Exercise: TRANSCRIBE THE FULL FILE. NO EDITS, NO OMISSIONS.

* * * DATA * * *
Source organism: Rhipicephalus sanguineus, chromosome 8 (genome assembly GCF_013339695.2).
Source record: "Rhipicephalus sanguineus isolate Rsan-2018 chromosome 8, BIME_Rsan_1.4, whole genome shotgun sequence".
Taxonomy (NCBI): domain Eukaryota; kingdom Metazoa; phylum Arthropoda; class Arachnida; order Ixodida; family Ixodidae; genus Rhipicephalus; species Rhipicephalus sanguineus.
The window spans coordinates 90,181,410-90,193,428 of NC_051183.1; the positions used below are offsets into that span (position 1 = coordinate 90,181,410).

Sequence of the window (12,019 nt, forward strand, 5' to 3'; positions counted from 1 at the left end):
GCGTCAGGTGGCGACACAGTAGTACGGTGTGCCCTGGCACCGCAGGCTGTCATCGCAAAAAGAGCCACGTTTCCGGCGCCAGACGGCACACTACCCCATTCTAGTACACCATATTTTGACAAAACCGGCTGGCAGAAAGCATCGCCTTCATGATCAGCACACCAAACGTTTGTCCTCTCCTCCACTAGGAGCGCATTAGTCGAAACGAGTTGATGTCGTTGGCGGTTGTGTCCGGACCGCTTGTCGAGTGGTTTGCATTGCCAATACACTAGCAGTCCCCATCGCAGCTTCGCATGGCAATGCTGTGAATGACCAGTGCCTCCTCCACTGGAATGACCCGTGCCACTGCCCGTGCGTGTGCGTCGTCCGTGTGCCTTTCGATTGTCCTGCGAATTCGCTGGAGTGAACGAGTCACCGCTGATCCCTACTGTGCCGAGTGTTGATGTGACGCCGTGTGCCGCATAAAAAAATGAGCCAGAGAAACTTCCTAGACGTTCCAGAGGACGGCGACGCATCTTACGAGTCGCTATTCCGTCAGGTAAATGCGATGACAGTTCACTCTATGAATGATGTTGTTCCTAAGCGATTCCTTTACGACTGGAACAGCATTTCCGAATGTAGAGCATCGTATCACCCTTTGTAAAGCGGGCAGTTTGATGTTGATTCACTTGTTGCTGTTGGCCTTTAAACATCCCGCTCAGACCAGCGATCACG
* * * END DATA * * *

Source organism: Rhipicephalus sanguineus, chromosome 8 (genome assembly GCF_013339695.2).
Source record: "Rhipicephalus sanguineus isolate Rsan-2018 chromosome 8, BIME_Rsan_1.4, whole genome shotgun sequence".
Taxonomy (NCBI): domain Eukaryota; kingdom Metazoa; phylum Arthropoda; class Arachnida; order Ixodida; family Ixodidae; genus Rhipicephalus; species Rhipicephalus sanguineus.
The window spans coordinates 90,181,410-90,193,428 of NC_051183.1; the positions used below are offsets into that span (position 1 = coordinate 90,181,410).

Sequence of the window (12,019 nt, forward strand, 5' to 3'; positions counted from 1 at the left end):
GCGTCAGGTGGCGACACAGTAGTACGGTGTGCCCTGGCACCGCAGGCTGTCATCGCAAAAAGAGCCACGTTTCCGGCGCCAGACGGCACACTACCCCATTCTAGTACACCATATTTTGACAAAACCGGCTGGCAGAAAGCATCGCCTTCATGATCAGCACACCAAACGTTTGTCCTCTCCTCCACTAGGAGCGCATTAGTCGAAACGAGTTGATGTCGTTGGCGGTTGTGTCCGGACCGCTTGTCGAGTGGTTTGCATTGCCAATACACTAGCAGTCCCCATCGCAGCTTCGCATGGCAATGCTGTGAATGACCAGTGCCTCCTCCACTGGAATGACCCGTGCCACTGCCCGTGCGTGTGCGTCGTCCGTGTGCCTTTCGATTGTCCTGCGAATTCGCTGGAGTGAACGAGTCACCGCTGATCCCTACTGTGCCGAGTGTTGATGTGACGCCGTGTGCCGCATAAAAAAATGAGCCAGAGAAACTTCCTAGACGTTCCAGAGGACGGCGACGCATCTTACGAGTCGCTATTCCGTCAGGTAAATGCGATGACAGTTCACTCTATGAATGATGTTGTTCCTAAGCGATTCCTTTACGACTGGAACAGCATTTCCGAATGTAGAGCATCGTATCACCCTTTGTAAAGCGGGCAGTTTGATGTTGATTCACTTGTTGCTGTTGGCCTTTAAACATCCCGCTCAGACCAGCGATCACG